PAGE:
Allegheny County Executive Rich Fitzgerald this afternoon sharply disagreed with Controller Chelsa Wagner's call for an additional reduction in the property tax rate.
Mr. Fitzgerald said he is "very confident" budget numbers developed by his staff are as accurate as they can be with many commercial property assessment appeals still pending.
Ms. Wagner this morning called for a 0.5 mill reduction in the tax rate to avoid receiving a windfall as a result of new property assessments.
"We could have waited for two years until until everything is done but we have to budget now," Mr. Fitzgerald said. "We feel very confident the numbers we are using are correct."
If reductions as a result of assessment appeals are lower than his staff projects, Mr. Fitzgerald said, he will make changes as necessary in the 2014 budget.
Ms. Wagner said the county could be receiving as much as $38 million more than it should unless the tax rate is adjusted. Allegheny County Council, on Mr. Fitzgerald's advice, reduced the millage last month from 5.69 mills to 4.73 mills.
But Ms. Wagner said that isn't low enough.
In a press conference at the Allegheny County Courthouse, Ms. Wagner said the county's reduction should have reduced the rate to 4.23 mills to comply with state law that prohibits a windfall after new assessments.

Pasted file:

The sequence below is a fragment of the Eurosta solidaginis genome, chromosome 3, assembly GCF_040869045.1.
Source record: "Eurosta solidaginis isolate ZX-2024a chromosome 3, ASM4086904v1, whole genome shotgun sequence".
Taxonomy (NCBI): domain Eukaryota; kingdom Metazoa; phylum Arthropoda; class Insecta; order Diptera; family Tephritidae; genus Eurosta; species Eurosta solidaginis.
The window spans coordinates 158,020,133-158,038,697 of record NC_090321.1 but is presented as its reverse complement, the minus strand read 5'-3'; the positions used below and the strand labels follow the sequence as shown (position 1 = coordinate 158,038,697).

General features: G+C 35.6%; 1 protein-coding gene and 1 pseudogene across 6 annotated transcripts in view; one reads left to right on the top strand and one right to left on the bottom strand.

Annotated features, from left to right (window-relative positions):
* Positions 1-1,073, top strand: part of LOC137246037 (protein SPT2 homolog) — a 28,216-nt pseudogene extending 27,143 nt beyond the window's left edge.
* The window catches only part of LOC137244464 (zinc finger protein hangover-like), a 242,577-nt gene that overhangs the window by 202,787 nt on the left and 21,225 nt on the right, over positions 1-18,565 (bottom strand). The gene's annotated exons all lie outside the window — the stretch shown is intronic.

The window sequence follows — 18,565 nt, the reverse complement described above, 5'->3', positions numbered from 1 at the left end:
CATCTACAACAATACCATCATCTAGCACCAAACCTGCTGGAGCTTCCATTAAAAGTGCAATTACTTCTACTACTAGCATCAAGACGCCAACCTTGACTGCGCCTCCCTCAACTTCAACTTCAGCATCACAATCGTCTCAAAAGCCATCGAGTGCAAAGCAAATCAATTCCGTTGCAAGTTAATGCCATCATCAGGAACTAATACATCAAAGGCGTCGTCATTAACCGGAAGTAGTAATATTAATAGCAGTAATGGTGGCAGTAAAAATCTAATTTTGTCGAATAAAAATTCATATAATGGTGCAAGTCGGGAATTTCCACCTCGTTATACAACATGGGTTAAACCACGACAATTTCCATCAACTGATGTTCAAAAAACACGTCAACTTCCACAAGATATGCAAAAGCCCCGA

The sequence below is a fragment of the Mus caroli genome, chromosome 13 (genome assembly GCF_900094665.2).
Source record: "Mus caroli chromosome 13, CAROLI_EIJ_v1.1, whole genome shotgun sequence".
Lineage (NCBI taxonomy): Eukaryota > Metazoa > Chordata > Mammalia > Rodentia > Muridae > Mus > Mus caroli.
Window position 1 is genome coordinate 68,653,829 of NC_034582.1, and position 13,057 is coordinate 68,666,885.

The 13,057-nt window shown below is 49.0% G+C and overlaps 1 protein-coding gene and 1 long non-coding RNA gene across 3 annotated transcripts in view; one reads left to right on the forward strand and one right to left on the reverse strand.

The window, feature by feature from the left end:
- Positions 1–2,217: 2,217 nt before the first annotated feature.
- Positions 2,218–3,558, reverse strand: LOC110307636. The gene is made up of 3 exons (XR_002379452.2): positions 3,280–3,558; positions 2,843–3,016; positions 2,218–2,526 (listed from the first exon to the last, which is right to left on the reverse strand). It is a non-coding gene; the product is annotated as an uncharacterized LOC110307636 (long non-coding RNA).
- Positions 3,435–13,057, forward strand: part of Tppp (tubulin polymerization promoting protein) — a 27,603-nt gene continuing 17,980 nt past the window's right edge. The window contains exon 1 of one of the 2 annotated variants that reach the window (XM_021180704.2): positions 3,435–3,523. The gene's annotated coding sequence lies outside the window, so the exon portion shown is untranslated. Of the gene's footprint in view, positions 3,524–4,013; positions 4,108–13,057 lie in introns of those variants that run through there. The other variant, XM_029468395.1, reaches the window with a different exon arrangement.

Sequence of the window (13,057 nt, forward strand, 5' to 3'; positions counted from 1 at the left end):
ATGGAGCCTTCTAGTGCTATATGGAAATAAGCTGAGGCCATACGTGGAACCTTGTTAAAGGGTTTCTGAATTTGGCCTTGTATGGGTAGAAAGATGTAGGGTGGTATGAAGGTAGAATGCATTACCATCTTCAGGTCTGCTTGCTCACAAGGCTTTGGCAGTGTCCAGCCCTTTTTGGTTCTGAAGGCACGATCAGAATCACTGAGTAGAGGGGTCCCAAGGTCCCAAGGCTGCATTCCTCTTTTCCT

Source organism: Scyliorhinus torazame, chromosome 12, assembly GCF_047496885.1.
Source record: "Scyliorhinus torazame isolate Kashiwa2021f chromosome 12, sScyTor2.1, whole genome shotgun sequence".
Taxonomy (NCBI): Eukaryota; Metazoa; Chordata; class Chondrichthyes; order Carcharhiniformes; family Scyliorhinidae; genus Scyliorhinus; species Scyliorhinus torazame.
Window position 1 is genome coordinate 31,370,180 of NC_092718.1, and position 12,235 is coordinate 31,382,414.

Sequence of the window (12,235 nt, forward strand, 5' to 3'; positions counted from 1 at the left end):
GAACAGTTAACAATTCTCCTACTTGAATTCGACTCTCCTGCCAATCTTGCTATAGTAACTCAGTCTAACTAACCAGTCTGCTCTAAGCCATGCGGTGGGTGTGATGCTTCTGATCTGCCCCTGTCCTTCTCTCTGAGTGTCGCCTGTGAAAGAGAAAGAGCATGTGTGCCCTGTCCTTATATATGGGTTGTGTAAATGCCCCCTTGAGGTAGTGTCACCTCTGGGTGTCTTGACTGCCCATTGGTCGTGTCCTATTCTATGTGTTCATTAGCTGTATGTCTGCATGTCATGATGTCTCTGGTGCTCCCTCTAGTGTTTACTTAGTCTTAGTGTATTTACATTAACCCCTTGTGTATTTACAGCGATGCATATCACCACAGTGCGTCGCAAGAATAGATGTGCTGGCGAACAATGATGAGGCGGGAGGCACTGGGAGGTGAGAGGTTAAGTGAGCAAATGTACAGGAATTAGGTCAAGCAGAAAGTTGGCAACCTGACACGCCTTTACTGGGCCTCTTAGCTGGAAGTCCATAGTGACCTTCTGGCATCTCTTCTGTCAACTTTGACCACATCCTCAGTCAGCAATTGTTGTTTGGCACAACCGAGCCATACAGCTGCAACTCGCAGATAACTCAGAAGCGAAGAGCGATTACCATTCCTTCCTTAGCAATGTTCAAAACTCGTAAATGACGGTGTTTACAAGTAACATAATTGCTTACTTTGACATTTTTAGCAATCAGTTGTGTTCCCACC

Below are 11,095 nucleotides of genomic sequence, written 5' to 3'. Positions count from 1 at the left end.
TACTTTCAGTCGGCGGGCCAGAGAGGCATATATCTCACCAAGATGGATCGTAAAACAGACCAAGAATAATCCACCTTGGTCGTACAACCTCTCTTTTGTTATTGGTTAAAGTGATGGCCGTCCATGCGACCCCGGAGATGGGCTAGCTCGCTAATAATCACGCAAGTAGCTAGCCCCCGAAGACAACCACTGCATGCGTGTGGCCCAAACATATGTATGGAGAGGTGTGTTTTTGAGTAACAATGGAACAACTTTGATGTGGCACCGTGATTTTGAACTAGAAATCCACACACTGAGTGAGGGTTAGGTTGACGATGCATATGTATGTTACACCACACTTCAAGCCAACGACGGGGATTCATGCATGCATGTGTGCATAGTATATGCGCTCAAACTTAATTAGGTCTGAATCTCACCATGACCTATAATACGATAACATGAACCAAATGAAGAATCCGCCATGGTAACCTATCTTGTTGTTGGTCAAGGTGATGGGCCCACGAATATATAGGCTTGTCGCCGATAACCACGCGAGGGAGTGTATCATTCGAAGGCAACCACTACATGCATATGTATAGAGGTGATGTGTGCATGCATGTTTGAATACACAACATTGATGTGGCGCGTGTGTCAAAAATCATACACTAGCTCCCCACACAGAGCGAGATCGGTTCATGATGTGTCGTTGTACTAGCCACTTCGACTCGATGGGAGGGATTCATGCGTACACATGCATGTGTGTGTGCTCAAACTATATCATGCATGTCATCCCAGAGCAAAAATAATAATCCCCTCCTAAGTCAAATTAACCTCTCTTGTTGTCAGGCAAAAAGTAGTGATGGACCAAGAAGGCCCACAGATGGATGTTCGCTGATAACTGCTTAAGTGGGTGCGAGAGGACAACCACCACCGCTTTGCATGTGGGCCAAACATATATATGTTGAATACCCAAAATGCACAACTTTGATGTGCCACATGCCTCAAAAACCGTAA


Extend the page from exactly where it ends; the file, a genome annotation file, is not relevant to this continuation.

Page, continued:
She said she expected Mr. Fitzgerald to make that recommendation when he spoke to county council Tuesday, but when he didn't, she decided to go public with her concerns.
Ms. Wagner said the executive and council took "basically a shot in the dark" by setting the millage before final certified assessment results were released. Now that those numbers are available, she said, the millage should be reduced again.
"This really should not be difficult math," she said.
Ms. Wagner said it is important for the administration to act quickly because new county tax bills will be mailed in the next few weeks. It would be costly if the county has to send out corrected bills if the millage is reduced after they have been mailed.
Ms. Wagner estimated that homes assessed at $100,000 would be paying an extra $50 in taxes unless the rate is reduced.
"I don't know one homeowner that wants the county to take an extra $50," she said.
Ed Blazina: email@example.com or 412-263-1470. First Published January 24, 2013 12:15 AM